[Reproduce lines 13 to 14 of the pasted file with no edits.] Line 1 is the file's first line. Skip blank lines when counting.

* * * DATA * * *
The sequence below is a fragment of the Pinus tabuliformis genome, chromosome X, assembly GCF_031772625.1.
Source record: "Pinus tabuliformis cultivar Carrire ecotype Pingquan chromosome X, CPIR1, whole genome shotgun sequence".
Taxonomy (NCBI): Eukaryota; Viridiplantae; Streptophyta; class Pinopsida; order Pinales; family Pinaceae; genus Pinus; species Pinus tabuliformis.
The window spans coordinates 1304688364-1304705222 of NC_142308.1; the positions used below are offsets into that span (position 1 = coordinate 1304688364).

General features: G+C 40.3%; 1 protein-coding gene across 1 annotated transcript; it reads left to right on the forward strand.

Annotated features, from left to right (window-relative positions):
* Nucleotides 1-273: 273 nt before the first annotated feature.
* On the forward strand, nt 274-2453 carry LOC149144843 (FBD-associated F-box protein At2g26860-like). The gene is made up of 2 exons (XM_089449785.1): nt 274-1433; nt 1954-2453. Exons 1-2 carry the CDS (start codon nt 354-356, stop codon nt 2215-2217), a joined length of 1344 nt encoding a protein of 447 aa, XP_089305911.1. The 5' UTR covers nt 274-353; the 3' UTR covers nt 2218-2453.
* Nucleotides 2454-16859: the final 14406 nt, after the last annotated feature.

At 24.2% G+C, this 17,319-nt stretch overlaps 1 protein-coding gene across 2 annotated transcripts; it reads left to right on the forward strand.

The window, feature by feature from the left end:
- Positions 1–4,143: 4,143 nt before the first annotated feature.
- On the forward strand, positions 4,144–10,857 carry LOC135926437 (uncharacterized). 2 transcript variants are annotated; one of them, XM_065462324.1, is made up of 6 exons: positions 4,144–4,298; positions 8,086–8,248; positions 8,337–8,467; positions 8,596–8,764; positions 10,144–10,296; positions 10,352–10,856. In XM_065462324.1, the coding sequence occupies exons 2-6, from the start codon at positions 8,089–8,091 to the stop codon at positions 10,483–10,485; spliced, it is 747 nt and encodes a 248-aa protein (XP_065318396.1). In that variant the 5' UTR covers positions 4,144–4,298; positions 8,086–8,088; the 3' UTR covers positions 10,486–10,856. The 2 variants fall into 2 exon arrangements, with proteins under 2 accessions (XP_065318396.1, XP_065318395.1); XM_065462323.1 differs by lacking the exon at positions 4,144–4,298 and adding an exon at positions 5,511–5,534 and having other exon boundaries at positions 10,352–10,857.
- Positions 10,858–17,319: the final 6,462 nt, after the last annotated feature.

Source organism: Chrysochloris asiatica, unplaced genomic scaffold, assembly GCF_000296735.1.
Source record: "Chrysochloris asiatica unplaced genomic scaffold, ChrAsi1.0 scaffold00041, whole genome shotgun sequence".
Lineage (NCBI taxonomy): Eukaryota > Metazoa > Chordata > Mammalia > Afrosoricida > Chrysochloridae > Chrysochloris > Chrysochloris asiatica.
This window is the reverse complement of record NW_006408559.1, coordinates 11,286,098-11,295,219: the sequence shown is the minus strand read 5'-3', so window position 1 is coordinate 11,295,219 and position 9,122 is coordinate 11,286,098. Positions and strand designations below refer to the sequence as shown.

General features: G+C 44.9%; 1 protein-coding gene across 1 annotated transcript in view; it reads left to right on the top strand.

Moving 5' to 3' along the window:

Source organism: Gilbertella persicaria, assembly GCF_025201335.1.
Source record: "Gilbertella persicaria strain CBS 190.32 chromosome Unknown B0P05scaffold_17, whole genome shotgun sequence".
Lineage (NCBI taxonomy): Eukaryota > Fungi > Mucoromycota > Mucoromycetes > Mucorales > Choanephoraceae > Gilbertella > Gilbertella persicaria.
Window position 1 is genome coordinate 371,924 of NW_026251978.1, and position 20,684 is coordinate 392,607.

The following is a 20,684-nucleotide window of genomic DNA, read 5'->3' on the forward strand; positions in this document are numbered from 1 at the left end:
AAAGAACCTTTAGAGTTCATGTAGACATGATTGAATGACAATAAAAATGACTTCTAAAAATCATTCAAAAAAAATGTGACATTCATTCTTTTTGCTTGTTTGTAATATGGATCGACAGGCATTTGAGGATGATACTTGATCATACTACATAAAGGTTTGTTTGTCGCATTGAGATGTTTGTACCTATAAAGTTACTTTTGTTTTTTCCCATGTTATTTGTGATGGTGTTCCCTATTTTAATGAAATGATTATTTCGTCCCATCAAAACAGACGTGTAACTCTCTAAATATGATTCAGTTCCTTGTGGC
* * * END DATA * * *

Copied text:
- On the forward strand, positions 4,144–10,857 carry LOC135926437 (uncharacterized). 2 transcript variants are annotated; one of them, XM_065462324.1, is made up of 6 exons: positions 4,144–4,298; positions 8,086–8,248; positions 8,337–8,467; positions 8,596–8,764; positions 10,144–10,296; positions 10,352–10,856. In XM_065462324.1, the coding sequence occupies exons 2-6, from the start codon at positions 8,089–8,091 to the stop codon at positions 10,483–10,485; spliced, it is 747 nt and encodes a 248-aa protein (XP_065318396.1). In that variant the 5' UTR covers positions 4,144–4,298; positions 8,086–8,088; the 3' UTR covers positions 10,486–10,856. The 2 variants fall into 2 exon arrangements, with proteins under 2 accessions (XP_065318396.1, XP_065318395.1); XM_065462323.1 differs by lacking the exon at positions 4,144–4,298 and adding an exon at positions 5,511–5,534 and having other exon boundaries at positions 10,352–10,857.
- Positions 10,858–17,319: the final 6,462 nt, after the last annotated feature.